Bariatric Surgery Benefits May Outweigh Risks

Weight Loss Procedure Cuts Heart Risks

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March 14, 2011 -- Severely obese adults may reap significant health benefits from bariatric surgery, including reduced heart risks. And rewards of the weight loss procedure may outweigh risks, according to a new scientific statement.

The scientific statement from the American Heart Association is the first to focus solely on bariatric surgery and cardiac risk factors, says lead author Paul Poirier, MD, PhD, of Laval University Hospital in Canada.

Poirier, director of the prevention and rehabilitation program at Laval’s Quebec Heart and Lung Institute, says in a news release that the new statement does not represent an across-the-board endorsement of bariatric surgery but provides views of experts on the procedure that can be used to inform doctors and obese patients.

"It is a consensus document that provides expert perspective based on the results of recent scientific studies," he says.

Bariatric Surgery Effective Way to Fight Obesity, Health Problems

Bariatric surgery is a term that includes various types of procedures aimed at restricting food intake and/or causing food to pass through the gastro-intestinal tract without being fully absorbed or digested.

The AHA has long held the position that bariatric surgery should be considered carefully, based on the medical profile of individual patients.

Operative mortality associated with bariatric surgery historically has been between 0.1% and 2.0%, with more recent data showing a mortality rate no more than 1%, according to the AHA.

“Obesity has reached epidemic proportions in the United States as well as in much of the industrialized world,” Poirier says. “The most rapidly growing segment of the obese population is the severely obese. The health consequences of severe obesity are profound.”

He says that compared to normal-weight people, a 25-year-old man who is severely obese has a 22% reduction in expected life span.

A person with a BMI of 25-29.9 is considered overweight, and 30 or greater obese.

Severe obesity is defined as having a body mass index of 40 or more. BMI is a measure of body fat based on a ratio of height and weight.


Calculating Body Mass Index

BMI can be calculated easily online.

For example, a sedentary 6-foot-tall man who weighs 295 pounds has a BMI of 40. A 5-foot-4 inch tall woman weighing 235 pounds has a BMI of 40.3.

“Substantial long-term successes from lifestyle modifications and drug therapy have been disappointing,” he says, “making it important to look at surgical options.”

Poirier and others on the statement-writing committee reviewed scientific literature and found that bariatric surgery can lead to significant weight loss and general improvements in health.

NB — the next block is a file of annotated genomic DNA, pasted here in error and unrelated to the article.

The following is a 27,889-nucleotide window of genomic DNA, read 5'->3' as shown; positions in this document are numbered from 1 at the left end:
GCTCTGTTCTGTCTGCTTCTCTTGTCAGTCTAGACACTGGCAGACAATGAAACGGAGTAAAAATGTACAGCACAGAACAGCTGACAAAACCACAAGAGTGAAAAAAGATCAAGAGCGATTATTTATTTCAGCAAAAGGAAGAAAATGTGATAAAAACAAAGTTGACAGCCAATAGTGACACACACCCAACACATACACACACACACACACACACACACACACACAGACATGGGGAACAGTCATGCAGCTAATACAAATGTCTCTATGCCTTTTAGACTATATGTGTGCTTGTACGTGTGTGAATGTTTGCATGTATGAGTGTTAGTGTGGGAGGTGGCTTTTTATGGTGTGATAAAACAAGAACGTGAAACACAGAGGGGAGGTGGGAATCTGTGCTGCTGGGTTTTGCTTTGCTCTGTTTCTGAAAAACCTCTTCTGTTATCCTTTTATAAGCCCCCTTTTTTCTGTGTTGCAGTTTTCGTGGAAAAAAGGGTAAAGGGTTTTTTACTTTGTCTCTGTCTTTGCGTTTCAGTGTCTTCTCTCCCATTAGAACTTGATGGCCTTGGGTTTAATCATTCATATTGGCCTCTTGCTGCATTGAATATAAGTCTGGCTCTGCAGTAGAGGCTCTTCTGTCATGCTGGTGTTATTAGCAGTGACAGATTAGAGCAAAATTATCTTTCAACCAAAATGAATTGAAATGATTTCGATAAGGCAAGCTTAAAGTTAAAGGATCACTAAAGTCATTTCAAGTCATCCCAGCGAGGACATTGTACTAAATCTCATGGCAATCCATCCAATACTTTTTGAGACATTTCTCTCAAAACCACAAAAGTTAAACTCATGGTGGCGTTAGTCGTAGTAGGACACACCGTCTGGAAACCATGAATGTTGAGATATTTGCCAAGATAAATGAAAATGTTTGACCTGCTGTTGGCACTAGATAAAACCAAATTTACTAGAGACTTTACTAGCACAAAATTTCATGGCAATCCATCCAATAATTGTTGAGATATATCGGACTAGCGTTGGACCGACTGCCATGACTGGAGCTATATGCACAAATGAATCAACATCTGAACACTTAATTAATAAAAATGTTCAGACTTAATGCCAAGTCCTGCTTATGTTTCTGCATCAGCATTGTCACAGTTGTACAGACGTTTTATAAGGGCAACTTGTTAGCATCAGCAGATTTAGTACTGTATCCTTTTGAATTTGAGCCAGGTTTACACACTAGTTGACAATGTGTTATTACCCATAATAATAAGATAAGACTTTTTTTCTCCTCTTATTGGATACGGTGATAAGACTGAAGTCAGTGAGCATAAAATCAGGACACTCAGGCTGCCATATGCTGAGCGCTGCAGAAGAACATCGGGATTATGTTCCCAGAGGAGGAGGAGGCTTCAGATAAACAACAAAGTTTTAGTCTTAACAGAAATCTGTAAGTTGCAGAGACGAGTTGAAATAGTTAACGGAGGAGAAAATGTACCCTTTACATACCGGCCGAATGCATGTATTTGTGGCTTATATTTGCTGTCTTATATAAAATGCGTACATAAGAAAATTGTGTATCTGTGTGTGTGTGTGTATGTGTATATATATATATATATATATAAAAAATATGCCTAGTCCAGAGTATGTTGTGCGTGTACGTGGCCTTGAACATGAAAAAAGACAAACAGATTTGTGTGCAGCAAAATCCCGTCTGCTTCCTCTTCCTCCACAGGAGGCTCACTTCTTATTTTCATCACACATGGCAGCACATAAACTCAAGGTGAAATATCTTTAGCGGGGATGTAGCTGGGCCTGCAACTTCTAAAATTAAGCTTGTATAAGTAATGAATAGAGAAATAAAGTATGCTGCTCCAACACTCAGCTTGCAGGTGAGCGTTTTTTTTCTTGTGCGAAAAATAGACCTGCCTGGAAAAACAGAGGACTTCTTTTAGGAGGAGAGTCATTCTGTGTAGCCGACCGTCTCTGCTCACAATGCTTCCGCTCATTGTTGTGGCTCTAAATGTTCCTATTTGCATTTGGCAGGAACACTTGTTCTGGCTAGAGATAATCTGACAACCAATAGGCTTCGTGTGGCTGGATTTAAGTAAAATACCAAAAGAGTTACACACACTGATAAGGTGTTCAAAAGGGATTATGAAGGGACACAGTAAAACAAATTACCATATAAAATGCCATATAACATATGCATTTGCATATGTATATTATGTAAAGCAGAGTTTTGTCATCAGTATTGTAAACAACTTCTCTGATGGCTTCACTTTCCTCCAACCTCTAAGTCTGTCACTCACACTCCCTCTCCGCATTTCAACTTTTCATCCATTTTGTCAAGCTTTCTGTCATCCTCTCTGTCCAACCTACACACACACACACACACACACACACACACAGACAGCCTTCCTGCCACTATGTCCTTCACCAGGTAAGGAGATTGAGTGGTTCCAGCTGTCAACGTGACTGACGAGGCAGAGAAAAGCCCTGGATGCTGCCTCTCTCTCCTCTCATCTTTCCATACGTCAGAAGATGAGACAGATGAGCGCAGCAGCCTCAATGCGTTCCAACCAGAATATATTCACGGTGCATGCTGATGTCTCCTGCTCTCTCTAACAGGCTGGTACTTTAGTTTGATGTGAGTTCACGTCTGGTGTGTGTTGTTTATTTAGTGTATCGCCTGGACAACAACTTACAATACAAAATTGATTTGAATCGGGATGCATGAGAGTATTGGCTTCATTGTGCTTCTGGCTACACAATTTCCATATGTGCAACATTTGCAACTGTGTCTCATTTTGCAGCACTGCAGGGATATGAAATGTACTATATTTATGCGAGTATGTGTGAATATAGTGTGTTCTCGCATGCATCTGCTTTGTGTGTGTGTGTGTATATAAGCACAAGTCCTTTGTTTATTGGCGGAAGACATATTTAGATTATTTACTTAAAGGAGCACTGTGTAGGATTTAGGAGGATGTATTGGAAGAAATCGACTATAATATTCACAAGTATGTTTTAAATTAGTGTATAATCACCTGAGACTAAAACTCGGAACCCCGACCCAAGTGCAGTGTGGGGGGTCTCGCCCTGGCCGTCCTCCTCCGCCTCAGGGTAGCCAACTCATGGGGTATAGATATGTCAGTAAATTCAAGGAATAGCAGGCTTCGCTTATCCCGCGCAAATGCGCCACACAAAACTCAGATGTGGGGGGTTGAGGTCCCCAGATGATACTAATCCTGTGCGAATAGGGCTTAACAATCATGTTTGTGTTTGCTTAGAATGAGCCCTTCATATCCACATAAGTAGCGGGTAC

Benefits of Weight Loss

According to the statement, the potential benefits of weight loss include reducing high cholesterol, the risk of liver disease, diabetes, high blood pressure, obstructive sleep apnea, and cardiovascular problems.

The statement points out that bariatric surgery has risks, including death, as well as long-term post-surgical lifestyle implications. It says people who undergo bariatric surgery must make lifelong behavior changes, such as supplement use, and keep in contact with doctors.

“Bariatric procedures are generally safe,” Poirier says. “However, this is not a benign surgery. At the moment, bariatric surgery should be reserved for patients who can undergo surgery safely, have severe obesity, and have failed attempts at medical therapy.”

He says more research on bariatric surgery in adults and youths is needed, especially because the severely obese adolescent population continues to increase with no effective sustainable treatments available.

Mitchell Roslin, chief of obesity surgery at Lenox Hill Hospital in New York, who was not involved in the formulation of the statement, says in a statement that information in the new pronouncement is “essential for all severely obese” people to understand.

“Data has been accumulated that shows that obesity surgery reduces the risk of major cardiac events by approximately 50%,” he says. “Rather than treat the various risk factors, weight loss surgery can treat the diabetes, hyperlipidemia, and hypertension with a single procedure.”

“Yet, we struggle to get approvals,” Roslin says. “If prevention is the goal, there is no better preventive tool for heart disease than a well-done bariatric procedure in a severely obese individual.”


Psychological Evaluations May Be Useful

The statement says the value of psychological evaluations in bariatric cases is uncertain, and there is no existing data to support mandatory psychological evaluation.

However, the authors say psychological evaluations are frequently performed and should assess the behavioral and environmental factors that may contribute to a person’s obesity, as well as the patient’s ability to make dietary and behavioral changes necessary for the surgery to achieve desired results.

The statement is published in Circulation: Journal of the American Heart Association.

WebMD Health News Reviewed by Laura J. Martin, MD on March 14, 2011



News release, American Heart Association.

Poirier, P. Circulation: Journal of the American Heart Association, published online March 14, 2011.

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